Last Known Activity|
Service Number: O-010242
Birth and Early Life:
Charles McAllister was born December 4, 1917, in Olean, New York. His family was compelled to move to Hornell in 1923 following a strike at the Pennsylvania Railroad Car shops that put Patrick, the head of the family, out of work. Fortunately, the Eire Railroad had a position in their roundhouse. Patrick eventually became foreman of the shop, and in 1940 was joined by his son Charles, who had completed three years of college before returning to Hornell to work as a laborer.
Charles McAllister, around 1936.
McAllister may have planned to eventually complete his education ‚?? his older sisters, both graduates, taught high-school English and his younger brother Robert was also enrolled ‚?? but in the summer of 1940, he left Hornell to travel to Buffalo, New York, where he enlisted in the United States Navy.
Enlistment and Boot Camp:
McAllister joined the Navy on June 25, 1940. He was initially interested in medicine and spent his first year in the service learning the trade of a pharmacist, attaining the rate of Hospital Apprentice 1st Class at the Philadelphia Naval Hospital before deciding to apply for flight school at NRAB Squantum, Massachusetts. McAllister was an unusual case; the shift from corpsman to aviator was extremely rare, and many of his classmates had been accepted either through college programs or through the Navy‚??s V-5 program designed for aviation cadets. However, he completed his elimination trials and on August 28, 1941, was sent to Jacksonville, Florida as a student pilot.
After completing his training as a dive-bomber pilot and accepting a commission as a second lieutenant in the Marine Corps, McAllister was posted to VMSB-234 in San Diego. However, in mid-July, he was transferred to VMSB-232, the ‚??Red Devils,‚?? who were then in the final phases of training before being deployed to the South Pacific. In addition to his duties as a pilot, McAllister served as the squadron‚??s propeller officer, and assistant engineering officer. Lieutenant McAllister made his first flight into dangerous territory on August 20, 1942, when he piloted a Douglas SBD-3 Dauntless from the deck of the¬†USS Long Island¬† to Henderson Field, Guadalcanal. He was slated to fly his first combat patrol the following day, but got off to an unlucky start.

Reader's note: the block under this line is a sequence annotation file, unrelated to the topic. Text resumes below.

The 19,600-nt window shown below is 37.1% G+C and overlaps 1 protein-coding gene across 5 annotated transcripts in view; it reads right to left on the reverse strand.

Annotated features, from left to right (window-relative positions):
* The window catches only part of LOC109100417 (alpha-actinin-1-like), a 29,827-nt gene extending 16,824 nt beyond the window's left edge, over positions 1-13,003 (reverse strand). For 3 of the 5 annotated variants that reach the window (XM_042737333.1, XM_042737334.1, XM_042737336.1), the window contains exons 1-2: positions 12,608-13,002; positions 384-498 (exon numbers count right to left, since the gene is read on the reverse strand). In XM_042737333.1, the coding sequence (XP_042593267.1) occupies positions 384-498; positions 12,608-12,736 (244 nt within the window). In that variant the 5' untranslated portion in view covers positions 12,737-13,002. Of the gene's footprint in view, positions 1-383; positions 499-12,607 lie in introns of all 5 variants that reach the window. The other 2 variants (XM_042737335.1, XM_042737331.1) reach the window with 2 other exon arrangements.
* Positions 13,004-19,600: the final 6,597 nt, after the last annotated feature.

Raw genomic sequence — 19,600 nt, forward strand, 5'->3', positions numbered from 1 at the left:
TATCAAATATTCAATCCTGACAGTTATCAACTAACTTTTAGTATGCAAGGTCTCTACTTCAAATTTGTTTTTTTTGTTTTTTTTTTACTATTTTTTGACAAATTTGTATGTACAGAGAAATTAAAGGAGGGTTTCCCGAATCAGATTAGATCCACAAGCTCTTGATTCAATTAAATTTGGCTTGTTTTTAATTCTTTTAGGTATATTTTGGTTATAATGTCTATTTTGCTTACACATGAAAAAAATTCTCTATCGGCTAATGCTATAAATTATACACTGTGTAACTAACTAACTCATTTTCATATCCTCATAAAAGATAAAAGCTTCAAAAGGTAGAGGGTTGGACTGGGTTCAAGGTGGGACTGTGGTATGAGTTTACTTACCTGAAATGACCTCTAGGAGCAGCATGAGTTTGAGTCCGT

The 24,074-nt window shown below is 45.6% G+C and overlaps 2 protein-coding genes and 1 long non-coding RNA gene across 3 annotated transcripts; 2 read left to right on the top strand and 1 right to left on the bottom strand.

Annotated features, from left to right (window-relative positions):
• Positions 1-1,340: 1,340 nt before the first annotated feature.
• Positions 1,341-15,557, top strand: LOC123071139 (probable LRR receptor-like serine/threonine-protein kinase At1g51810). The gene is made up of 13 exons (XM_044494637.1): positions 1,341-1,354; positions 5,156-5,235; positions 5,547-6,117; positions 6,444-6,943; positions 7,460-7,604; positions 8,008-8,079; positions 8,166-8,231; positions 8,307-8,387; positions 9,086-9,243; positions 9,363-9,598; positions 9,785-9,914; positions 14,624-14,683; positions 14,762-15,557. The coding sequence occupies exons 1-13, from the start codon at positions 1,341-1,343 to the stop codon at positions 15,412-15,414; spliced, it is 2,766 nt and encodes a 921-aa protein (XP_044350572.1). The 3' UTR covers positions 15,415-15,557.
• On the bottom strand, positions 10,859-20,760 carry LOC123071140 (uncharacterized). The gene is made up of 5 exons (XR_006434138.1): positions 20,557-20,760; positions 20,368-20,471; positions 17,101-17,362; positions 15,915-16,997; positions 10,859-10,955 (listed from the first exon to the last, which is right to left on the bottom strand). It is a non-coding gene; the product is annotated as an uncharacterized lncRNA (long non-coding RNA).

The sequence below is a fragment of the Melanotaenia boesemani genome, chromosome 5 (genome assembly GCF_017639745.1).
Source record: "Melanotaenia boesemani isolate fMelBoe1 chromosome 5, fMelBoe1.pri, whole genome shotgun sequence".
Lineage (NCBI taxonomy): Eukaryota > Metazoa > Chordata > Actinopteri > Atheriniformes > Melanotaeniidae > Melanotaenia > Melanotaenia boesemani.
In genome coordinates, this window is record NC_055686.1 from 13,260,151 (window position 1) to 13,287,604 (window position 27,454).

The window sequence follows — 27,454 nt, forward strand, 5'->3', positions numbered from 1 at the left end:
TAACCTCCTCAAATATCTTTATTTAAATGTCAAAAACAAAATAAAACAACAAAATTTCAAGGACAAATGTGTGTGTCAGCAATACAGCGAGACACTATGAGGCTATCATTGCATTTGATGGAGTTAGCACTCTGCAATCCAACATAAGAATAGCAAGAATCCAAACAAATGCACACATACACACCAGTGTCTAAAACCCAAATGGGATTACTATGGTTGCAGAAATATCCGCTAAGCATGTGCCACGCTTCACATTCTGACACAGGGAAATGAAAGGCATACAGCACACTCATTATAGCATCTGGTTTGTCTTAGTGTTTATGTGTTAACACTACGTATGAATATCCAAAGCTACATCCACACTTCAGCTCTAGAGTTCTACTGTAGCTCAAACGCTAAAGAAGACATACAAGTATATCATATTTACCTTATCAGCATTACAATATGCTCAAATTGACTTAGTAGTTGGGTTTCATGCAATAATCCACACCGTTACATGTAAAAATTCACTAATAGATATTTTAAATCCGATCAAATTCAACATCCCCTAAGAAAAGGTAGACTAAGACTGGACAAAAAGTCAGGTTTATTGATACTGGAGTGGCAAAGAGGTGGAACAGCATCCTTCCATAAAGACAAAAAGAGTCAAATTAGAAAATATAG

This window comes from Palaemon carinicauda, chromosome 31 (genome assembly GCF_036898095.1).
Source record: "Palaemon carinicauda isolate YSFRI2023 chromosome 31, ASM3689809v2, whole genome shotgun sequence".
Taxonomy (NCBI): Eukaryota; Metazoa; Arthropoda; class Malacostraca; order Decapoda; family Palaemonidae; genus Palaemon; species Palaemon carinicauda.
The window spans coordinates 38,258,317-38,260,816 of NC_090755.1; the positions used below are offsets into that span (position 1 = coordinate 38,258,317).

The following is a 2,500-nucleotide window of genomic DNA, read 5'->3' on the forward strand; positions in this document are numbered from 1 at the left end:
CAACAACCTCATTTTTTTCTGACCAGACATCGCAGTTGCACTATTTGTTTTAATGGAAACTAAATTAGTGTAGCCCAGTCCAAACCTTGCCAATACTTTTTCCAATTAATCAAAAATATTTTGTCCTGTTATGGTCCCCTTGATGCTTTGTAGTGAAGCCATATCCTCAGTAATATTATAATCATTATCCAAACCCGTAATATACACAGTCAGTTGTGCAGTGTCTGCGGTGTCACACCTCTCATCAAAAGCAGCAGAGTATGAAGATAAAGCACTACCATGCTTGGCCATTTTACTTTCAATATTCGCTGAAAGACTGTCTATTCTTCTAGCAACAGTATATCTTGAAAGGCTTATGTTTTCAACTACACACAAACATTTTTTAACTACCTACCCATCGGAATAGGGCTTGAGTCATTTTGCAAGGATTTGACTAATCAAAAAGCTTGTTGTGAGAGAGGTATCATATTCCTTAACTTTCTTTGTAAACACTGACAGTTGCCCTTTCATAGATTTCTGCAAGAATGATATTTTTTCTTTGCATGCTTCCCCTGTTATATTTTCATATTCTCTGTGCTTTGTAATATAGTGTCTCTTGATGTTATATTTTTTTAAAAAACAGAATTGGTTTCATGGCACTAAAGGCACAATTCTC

MAG-23 War Diary, August 21 1942
Although McAllister and his gunner were uninjured, it was hardly an auspicious start to lose the squadron‚??s first bomber on Guadalcanal. Four days later, McAllister got his first taste of serious combat as part of a flight that attacked a sizable Japanese fleet. Although his bomb barely missed the target, McAllister‚??s rear gunner, PFC Lewis Macias, shot down an enemy floatplane. McAllister participated in regular patrols and searches for the rest of August and the beginning of September, but most were uneventful. On September 1, he gained a new gunner ‚?? Corporal William Proffitt of Dallas, Texas.
Date Of Loss:
Charles McAllister and Bill Proffitt were flying¬†SBD-3 #03342 on September 6, 1942. They departed Henderson Field at 1050, on a mission to bomb and strafe Japanese forces at Gizo Harbor. However, on the return flight, the formation ran into awful weather which quickly developed into a devastating storm. The Dauntless carrying McAllister and Proffitt disappeared in the driving rain, and was never seen again. Charles McAllister was declared dead on September 7, 1943. He was posthumously promoted to the rank of Captain.
Next Of Kin:
Wife, Mrs. Charles B. McAllister
(The McAllisters were married in San Diego on June 25, 1942, less than two months before Charles departed for Guadalcanal.)
Status Of Remains:
Manila American Cemetery and Memorial, Philippines.